On Saturday, I was happily lifeguarding, wearing a couple of coats of the MUA Pro 'Extreme Volume' mascara for the first time. Up on the flume towers, happily watching ten year olds scream like they were at Thorpe Park while riding the tamest water slide to ever exist...when suddenly, disaster struck. Some combination of the moist, chlorine tinged air and the heat must have led to some of the mascara entering my eye, and I felt the most hideous, burning pain one could imagine in beauty terms. Worse than having your favourite lipstick being ground into the carpet by an unruly three year old niece or nephew. Worse than your pressed powder breaking inside your bag and spreading all over your homework due in for next period. WORSE THAN NAPALM IN THE EYE
Weeping, sobbing and getting looks from concerned customers, I bravely tried to fight it out for all of three minutes before breaking down and waving blindly at a collegue to cover me for five minutes so I could hose the offending substance out of my eye. After that experience, no. Just no.
Needless to say, I prefer this colour to 'Barely There' (although having said that, I have found a way to make it work in a way that does actually suit me).
The lipstick is fuschia, but the lip swatch makes it lean slightly more pink than it actually is. Easy to apply, pretty moisturising, and a truly matte lipstick that leaves a stain. Staying power on this is really good. I can (and have) made it through to lunchtime at school having only partially reapplied once, and it doesn't feel heavy on the lips or drag excessively during application.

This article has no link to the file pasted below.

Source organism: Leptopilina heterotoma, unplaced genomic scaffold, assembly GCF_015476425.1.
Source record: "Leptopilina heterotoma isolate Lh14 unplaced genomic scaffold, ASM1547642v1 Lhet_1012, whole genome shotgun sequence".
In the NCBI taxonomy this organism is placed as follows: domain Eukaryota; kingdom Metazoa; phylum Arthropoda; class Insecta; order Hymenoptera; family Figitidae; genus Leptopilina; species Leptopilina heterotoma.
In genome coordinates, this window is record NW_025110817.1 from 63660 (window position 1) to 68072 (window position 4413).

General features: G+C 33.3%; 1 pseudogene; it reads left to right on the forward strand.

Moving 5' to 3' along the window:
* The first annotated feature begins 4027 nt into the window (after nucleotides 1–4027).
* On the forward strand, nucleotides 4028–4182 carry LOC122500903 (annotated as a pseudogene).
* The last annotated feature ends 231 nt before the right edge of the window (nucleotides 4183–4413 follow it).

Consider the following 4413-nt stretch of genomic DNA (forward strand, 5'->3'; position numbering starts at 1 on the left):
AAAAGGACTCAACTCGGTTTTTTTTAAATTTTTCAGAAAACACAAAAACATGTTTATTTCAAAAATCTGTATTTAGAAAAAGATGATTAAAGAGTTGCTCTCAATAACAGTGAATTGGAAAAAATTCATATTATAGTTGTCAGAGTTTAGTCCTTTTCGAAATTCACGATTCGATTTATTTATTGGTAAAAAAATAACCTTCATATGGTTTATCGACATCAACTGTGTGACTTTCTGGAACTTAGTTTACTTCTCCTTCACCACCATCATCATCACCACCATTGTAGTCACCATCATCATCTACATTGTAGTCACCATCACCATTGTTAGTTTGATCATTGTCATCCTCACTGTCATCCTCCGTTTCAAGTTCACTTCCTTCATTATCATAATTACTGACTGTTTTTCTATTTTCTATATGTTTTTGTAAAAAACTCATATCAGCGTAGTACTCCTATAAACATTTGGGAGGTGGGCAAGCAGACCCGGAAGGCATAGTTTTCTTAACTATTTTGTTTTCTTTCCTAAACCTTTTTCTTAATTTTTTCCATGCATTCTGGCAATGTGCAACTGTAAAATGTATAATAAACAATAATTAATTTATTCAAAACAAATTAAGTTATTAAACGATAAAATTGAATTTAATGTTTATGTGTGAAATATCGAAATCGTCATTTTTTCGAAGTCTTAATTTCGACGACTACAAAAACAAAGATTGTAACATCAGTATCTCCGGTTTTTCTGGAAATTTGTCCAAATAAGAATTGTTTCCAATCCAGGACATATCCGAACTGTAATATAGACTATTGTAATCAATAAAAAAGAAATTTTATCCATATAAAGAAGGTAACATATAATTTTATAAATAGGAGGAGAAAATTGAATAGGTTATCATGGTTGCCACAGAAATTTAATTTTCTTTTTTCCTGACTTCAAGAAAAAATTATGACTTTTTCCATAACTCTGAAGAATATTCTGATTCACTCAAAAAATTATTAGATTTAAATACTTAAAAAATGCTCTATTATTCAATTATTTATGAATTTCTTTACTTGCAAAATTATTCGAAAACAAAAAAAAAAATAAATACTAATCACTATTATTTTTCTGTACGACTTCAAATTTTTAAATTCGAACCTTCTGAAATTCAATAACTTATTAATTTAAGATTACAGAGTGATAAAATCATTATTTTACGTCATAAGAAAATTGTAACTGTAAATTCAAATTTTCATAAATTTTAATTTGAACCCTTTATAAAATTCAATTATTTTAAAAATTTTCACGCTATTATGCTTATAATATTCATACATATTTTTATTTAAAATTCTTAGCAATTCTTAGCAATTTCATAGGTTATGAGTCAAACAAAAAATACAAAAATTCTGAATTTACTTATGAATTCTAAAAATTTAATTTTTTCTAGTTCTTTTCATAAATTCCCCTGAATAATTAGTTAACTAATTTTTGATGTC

My one gripe would have to be with the size of Sleek lipsticks in general. They just seem rather small, for four quid? I don't know, I'm just used to recieving more product, personally. I do like the packaging, which doesn't roll away if you set it on a flat surface. The rubberised finish reminds me of a brand like NARS, but does pick up miniscule scratches if you leave it knocking around in a bag or a drawer like myself.
I know you've seen these pictures before, sorry :P There's not enough daylight to take new ones!
Aren't you all sick of my lips by now? (I hope not, because Pout Paint swatches are coming up...)
OK, so this year I planned out a proper Hallowe'en post and everything. Did the nails, took the photographs etc. well in advance. After a long day at school on the 31st (I was a little bit excited though, as we never have school on Hallowe'en. I decided to take a 'quick nap' and went to bed at like 5 pm, fully intending to be up in time to post this at a suitably witchy hour.
I woke up at half eleven, ladies and gentlemen. Half eleven. Missed all the trick-or-treaters and everything :( Highly depressed, I set about doing all my homework and didn't get a chance to post this until it was too late and Hallowe'en had been and gone. I still think these photos are too potentially shocking to miss, though.
With black nail stamping.
Then black crackle polish.
Then PINK crackle polish.
ARE YOU SCREAMING YET
I was. Looked like my nails were decaying, to be honest with you.
If you're a real daredevil, here's a bonus of WINTER FEET.
Hoping all the brave souls that battled their way to the end of this post had a more enjoyable Hallowe'en than myself?
I'm going to be honest, I just didn't like this one.
It was sheer and not particularly easy to build up - you're looking at three/four coats here, and it doesn't really feel opaque - and the formula wasn't great. It was more runny than the other Kiko polishes I've tried and didn't dry as quickly, so I smudged it on a couple of nails as well. In the end, I just felt like covering it with glitter, so that's exactly what I did.
So much nicer this way. The glitter, by the way, is Funky Fingers.
You can see a little of the unadulterated colour on the ring finger. I wasn't keen on it anyway, to be honest. I guess this Kiko will stay in the franken box.
I guess we all get dud polishes sometimes? *tries not to cry*